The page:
Let the mountains shout for joy, and all ye valleys cry aloud; and all ye seas and dry lands tell the wonders of your Eternal King! And ye rivers, and brooks, and rills, flow down with gladness. Let the woods and all the trees of the field praise the Lord; and ye solid rocks weep for joy! And let the sun, moon, and the morning stars sing together, and let all the sons of God shout for joy!

  6. Bryce I on September 14, 2004 at 6:35 pm

    Apparently, Mark B. is not Scottish.

    Oats,—a grain which is generally given to horses, but in Scotland supports the people.—Samuel Johnson: Dictionary of the English Language.

    If human beings would quit eating Cheerios, the custodians of the church songs of praise would be drowned out by the cacophony of petulant children wondering why they are being asked to sit quietly against their pure nature.

    BTW, didn’t the Church get rid of custodians in favor of “member involvement” a while ago?

  7. Kaimi on September 14, 2004 at 6:41 pm

    So really tough Mormons have to resort to wheat mush, straight up, no sugar or milk.

    I don’t know, Danithew. That’s got water in it too. I don’t see anything about water in verse 17. (Unless, of course, you’re making your wheat mash with mild beer — then it’s okay).

    :)

  8. D. Fletcher on September 14, 2004 at 6:49 pm

    Quite a number of people I know have gluten allergies. No wheat for them.

  9. danithew on September 14, 2004 at 6:57 pm

    I’ve kind of wondered how we should square the Word of Wisdom suggestions/prohibitions with the South Beach Diet. As far as I can tell, carbs are very much a part of what is allowed by the WoW. Maybe I could obey both by drinking a low-carb “small” beer … :)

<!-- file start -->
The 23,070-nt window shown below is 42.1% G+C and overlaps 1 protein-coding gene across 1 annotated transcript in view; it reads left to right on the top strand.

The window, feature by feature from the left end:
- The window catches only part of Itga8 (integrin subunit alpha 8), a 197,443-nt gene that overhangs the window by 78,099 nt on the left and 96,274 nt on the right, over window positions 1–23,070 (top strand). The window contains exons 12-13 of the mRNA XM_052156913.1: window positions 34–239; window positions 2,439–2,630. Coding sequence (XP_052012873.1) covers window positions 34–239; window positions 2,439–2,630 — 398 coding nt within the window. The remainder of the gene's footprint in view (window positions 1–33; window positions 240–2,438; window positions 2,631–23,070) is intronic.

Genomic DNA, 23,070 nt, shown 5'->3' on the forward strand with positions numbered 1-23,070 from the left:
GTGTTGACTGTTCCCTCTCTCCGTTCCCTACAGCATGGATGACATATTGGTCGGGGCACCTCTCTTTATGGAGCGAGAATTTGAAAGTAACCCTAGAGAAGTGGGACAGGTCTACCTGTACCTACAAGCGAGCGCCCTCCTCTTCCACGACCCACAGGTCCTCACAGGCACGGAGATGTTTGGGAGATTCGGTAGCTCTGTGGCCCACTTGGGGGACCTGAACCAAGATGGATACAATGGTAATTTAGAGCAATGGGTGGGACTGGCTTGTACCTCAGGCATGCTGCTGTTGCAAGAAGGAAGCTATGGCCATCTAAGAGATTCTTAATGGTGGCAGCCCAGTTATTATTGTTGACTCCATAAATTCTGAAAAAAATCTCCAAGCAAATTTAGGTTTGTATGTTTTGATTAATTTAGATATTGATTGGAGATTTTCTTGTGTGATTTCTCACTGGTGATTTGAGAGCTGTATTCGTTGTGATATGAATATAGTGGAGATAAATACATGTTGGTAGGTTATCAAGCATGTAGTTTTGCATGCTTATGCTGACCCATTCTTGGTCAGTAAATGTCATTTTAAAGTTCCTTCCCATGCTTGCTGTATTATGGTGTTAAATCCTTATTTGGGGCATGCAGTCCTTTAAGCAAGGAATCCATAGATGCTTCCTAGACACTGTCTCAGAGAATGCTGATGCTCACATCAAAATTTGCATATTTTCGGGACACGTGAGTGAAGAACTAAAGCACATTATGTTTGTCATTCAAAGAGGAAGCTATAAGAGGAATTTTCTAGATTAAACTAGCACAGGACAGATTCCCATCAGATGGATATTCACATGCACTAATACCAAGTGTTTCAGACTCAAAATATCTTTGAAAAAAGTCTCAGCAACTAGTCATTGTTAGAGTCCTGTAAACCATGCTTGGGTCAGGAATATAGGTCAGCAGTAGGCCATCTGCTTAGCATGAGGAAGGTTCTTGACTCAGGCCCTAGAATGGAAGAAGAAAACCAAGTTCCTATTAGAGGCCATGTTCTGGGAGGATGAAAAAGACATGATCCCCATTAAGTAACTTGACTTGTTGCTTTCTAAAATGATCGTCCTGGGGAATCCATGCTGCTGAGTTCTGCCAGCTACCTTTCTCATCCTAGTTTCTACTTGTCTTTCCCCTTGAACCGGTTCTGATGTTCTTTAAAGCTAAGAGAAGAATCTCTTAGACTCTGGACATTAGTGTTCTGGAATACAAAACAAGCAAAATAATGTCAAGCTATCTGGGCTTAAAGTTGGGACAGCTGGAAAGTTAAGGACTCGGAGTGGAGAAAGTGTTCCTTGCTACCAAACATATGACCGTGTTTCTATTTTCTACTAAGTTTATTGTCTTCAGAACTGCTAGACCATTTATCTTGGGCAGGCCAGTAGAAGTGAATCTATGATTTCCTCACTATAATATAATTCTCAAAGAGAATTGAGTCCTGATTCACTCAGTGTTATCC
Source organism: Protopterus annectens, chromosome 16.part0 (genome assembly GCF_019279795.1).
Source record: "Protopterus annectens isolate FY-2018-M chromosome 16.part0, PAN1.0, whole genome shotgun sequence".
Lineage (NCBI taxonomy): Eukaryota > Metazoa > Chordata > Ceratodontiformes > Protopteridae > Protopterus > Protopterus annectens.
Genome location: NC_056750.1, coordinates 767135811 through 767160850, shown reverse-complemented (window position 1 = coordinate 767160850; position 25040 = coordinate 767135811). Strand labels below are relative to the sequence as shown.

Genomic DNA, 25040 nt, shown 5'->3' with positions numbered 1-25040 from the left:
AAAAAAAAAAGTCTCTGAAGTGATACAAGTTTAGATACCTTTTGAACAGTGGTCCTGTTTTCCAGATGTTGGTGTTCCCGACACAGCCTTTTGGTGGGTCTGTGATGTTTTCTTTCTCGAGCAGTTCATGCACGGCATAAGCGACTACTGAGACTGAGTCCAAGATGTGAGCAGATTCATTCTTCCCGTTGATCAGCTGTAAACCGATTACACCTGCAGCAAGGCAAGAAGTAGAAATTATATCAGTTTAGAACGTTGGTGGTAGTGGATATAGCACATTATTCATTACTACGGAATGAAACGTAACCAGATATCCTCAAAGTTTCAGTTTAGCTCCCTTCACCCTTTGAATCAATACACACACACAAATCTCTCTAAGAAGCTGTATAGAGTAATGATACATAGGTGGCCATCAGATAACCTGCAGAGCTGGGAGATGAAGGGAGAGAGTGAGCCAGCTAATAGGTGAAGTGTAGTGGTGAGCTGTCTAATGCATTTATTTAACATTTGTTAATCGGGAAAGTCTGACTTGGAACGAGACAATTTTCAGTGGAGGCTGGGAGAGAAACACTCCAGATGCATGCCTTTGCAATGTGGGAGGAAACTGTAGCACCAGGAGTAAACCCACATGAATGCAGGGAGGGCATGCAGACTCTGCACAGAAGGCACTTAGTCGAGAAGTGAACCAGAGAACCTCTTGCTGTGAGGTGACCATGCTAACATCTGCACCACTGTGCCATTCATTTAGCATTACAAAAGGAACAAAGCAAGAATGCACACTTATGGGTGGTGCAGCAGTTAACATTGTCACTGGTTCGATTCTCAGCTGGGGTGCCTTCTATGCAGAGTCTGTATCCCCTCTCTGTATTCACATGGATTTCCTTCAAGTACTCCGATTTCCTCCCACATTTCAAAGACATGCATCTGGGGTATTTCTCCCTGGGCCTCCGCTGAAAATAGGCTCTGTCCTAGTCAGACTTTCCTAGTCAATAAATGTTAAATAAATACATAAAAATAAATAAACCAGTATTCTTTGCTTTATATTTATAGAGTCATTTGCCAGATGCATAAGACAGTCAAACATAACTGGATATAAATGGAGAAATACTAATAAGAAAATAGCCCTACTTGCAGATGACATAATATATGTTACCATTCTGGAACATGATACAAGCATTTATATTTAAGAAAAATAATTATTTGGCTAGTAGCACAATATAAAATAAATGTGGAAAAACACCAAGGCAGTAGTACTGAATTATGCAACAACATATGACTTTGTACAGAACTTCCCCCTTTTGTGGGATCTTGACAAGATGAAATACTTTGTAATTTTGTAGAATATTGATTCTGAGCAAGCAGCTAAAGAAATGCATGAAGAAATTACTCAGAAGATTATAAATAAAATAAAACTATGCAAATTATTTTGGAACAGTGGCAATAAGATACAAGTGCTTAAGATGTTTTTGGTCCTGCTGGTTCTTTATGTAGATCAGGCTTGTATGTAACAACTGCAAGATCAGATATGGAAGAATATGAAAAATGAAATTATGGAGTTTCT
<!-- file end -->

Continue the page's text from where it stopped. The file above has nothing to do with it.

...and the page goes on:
10. Ashleigh on September 14, 2004 at 7:58 pm

    This reminded me of an article I read about a little girl being denied her first communion due to a wheat allergy.

    http://www.cnn.com/2004/US/08/19/communion.denied.ap/

  11. D. Fletcher on September 14, 2004 at 8:57 pm

    A family in our Stake all have the gluten allergy. They provide their own sacrament bread to the priests, who bless it in its own tray.

  12. diogenes on September 14, 2004 at 9:16 pm

    Quite a number of people I know have gluten allergies.

    Probably celiac sprue, actually — not an allergy, but an autoimmune reaction.

    In which case, give the wheat to the ox and eat the corn yourself. Or tef, or quinoa, or buckwheat, which aren’t mentioned anymore than rice or millet.

  13. Julie in Austin on September 14, 2004 at 10:36 pm

    Danithew–

    I’m a South Beach fan (when I’m not pregnant, anyway) and I don’t see a WoW conflict: whole grains are fine. There’s nothing in the WoW that demands the use of refined grains and sugar.

  14. danithew on September 15, 2004 at 11:35 am

    Julie, thanks for the correction. I have made the mistake of thinking that carbs=grains which isn’t wholly true. I just know that my wife kind of frowns at me when I reach for the bread.